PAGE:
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- The Paradise Mystery - 50/50 -


--Folliot was found to be Wraye. Today, in London, where I met old Harker at the bank at which Brake had lodged the money he had brought from Australia, the whole thing was made clear by the last agent of mine who has had the searching in hand. And it shows how men may easily disappear from a certain round of life, and turn up in another years after! When those two men cheated your father out of that money, they disappeared and separated--each, no doubt, with his share. Flood went off to some obscure place in the North of England; Wraye went over to America. He evidently made a fortune there; knocked about the world for awhile; changed his name to Folliot, and under that name married a wealthy widow, and settled down here in Wrychester to grow roses! How and where he came across Flood again is not exactly clear, but we knew that a few years ago Flood was in London, in very poor circumstances, and the probability is that it was then when the two men met again. What we do know is that Folliot, as an influential man here, got Flood the post which he has held, and that things have resulted as they have. And that's all!--all that I need tell you at present. There are details, but they're of no importance."

Mary remained silent, but Dick got up with his hands in his pockets.

"There's one thing I want to know," he said. "Which of those two chaps killed my father? You said it was accident--but was it? I want to know about that! Are you saying it was accident just to let things down a bit? Don't! I want to know the truth."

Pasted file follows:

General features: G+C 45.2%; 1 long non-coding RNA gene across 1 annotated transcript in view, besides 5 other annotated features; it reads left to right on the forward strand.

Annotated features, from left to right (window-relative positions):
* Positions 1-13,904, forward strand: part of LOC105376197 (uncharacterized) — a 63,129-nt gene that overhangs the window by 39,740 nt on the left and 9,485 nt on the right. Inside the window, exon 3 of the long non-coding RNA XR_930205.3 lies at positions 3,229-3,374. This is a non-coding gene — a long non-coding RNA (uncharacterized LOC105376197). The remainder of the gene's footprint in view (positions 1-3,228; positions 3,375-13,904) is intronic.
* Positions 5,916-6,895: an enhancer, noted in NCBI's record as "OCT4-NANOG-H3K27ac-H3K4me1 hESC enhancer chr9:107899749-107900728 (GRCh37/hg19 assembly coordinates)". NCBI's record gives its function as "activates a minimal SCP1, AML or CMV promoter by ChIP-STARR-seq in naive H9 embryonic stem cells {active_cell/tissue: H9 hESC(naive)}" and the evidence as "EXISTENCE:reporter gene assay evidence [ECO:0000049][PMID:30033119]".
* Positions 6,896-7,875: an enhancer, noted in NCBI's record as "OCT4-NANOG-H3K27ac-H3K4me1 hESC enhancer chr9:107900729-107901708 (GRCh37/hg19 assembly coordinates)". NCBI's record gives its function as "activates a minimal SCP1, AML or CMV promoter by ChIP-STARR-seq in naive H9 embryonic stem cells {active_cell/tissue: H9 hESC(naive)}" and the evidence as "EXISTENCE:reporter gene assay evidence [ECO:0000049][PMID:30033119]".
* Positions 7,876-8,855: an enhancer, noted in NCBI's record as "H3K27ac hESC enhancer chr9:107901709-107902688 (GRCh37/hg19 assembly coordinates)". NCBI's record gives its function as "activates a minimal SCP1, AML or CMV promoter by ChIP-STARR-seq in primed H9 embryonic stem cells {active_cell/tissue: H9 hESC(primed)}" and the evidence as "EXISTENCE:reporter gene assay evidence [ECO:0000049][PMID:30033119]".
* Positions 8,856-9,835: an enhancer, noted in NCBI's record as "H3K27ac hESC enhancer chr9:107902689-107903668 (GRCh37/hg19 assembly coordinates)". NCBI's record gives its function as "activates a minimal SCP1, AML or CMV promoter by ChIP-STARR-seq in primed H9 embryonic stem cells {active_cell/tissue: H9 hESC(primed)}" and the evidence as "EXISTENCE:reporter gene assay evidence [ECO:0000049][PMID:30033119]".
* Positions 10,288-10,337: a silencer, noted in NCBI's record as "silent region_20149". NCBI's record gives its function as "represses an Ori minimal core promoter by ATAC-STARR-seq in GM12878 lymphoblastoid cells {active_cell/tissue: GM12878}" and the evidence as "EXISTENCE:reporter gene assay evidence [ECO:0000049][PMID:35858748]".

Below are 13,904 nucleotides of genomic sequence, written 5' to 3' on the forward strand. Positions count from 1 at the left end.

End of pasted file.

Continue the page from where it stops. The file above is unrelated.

"I believe it was accident," answered Ransford. "I listened most carefully just now to Fladgate's account of what happened. I firmly believe the man was telling the truth. But I haven't the least doubt that Folliot poisoned Collishaw --not the least. Folliot knew that if the least thing came out about Fladgate, everything would come out about himself."

Dick turned away to leave the room.

"Well, Folliot's done for!" he remarked. "I don't care about him, but I wanted to know for certain about the other."

* * * * *

When Dick had gone, and Ransford and Mary were left alone, a deep silence fell on the room. Mary was apparently deep in thought, and Ransford, after a glance at her, turned away and looked out of the window at the sunlit Close, thinking of the tragedy he had just witnessed. And he had become so absorbed in his thoughts of it that he started at feeling a touch on his arm and looking round saw Mary standing at his side.

"I don't want to say anything now," she said, "about what you have just told us. Some of it I had half-guessed, some of it I had conjectured. But why didn't you tell me! Before! It wasn't that you hadn't confidence?"

"Confidence!" he exclaimed. "There was only one reason--I wanted to get your father's memory cleared--as far as possible--before ever telling you anything. I've been wanting to tell you! Hadn't you seen that I hated to keep silent?"

"Hadn't you seen that I wanted to share all your trouble about it?" she asked. "That was what hurt me--because I couldn't!"

Ransford drew a long breath and looked at her. Then he put his hands on her shoulders.

"Mary!" he said. "You--you don't mean to say--be plain!--you don't mean that you can care for an old fellow like me?"

He was holding her away from him, but she suddenly smiled and came closer to him.

"You must have been very blind not to have seen that for a long time!" she answered.


The Paradise Mystery - 50/50

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